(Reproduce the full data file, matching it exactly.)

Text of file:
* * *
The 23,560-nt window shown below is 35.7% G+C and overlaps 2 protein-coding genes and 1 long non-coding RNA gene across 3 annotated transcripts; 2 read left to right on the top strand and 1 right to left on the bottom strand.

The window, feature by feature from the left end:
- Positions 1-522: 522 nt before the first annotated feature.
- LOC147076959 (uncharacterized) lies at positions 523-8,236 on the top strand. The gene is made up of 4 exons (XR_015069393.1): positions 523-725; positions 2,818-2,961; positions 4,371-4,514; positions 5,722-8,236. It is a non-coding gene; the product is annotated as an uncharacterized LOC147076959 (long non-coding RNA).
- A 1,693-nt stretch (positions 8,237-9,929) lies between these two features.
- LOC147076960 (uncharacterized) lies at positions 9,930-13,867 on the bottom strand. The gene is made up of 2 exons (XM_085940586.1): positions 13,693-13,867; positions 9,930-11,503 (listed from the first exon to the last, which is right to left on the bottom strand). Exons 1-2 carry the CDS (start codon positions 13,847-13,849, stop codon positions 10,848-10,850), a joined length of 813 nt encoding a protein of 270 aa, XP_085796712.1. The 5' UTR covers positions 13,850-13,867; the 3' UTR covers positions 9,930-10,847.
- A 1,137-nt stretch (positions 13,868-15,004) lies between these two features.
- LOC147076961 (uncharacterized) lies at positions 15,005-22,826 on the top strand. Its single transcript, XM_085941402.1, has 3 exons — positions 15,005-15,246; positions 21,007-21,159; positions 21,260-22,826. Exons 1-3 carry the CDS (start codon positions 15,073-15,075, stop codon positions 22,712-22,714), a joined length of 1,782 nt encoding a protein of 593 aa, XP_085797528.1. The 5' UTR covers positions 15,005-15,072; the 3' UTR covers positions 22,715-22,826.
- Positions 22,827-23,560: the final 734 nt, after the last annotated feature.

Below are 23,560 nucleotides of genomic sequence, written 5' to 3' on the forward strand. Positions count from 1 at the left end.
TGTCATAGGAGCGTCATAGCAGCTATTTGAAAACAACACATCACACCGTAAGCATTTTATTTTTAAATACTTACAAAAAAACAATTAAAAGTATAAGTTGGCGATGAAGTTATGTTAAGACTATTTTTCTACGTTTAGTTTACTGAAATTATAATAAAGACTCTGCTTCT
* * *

The 23,560-nt window shown below is 35.7% G+C and overlaps 2 protein-coding genes and 1 long non-coding RNA gene across 3 annotated transcripts; 2 read left to right on the top strand and 1 right to left on the bottom strand.

The window, feature by feature from the left end:
- Positions 1-522: 522 nt before the first annotated feature.
- LOC147076959 (uncharacterized) lies at positions 523-8,236 on the top strand. The gene is made up of 4 exons (XR_015069393.1): positions 523-725; positions 2,818-2,961; positions 4,371-4,514; positions 5,722-8,236. It is a non-coding gene; the product is annotated as an uncharacterized LOC147076959 (long non-coding RNA).
- A 1,693-nt stretch (positions 8,237-9,929) lies between these two features.
- LOC147076960 (uncharacterized) lies at positions 9,930-13,867 on the bottom strand. The gene is made up of 2 exons (XM_085940586.1): positions 13,693-13,867; positions 9,930-11,503 (listed from the first exon to the last, which is right to left on the bottom strand). Exons 1-2 carry the CDS (start codon positions 13,847-13,849, stop codon positions 10,848-10,850), a joined length of 813 nt encoding a protein of 270 aa, XP_085796712.1. The 5' UTR covers positions 13,850-13,867; the 3' UTR covers positions 9,930-10,847.
- A 1,137-nt stretch (positions 13,868-15,004) lies between these two features.
- LOC147076961 (uncharacterized) lies at positions 15,005-22,826 on the top strand. Its single transcript, XM_085941402.1, has 3 exons — positions 15,005-15,246; positions 21,007-21,159; positions 21,260-22,826. Exons 1-3 carry the CDS (start codon positions 15,073-15,075, stop codon positions 22,712-22,714), a joined length of 1,782 nt encoding a protein of 593 aa, XP_085797528.1. The 5' UTR covers positions 15,005-15,072; the 3' UTR covers positions 22,715-22,826.
- Positions 22,827-23,560: the final 734 nt, after the last annotated feature.

Below are 23,560 nucleotides of genomic sequence, written 5' to 3' on the forward strand. Positions count from 1 at the left end.
TGTCATAGGAGCGTCATAGCAGCTATTTGAAAACAACACATCACACCGTAAGCATTTTATTTTTAAATACTTACAAAAAAACAATTAAAAGTATAAGTTGGCGATGAAGTTATGTTAAGACTATTTTTCTACGTTTAGTTTACTGAAATTATAATAAAGACTCTGCTTCT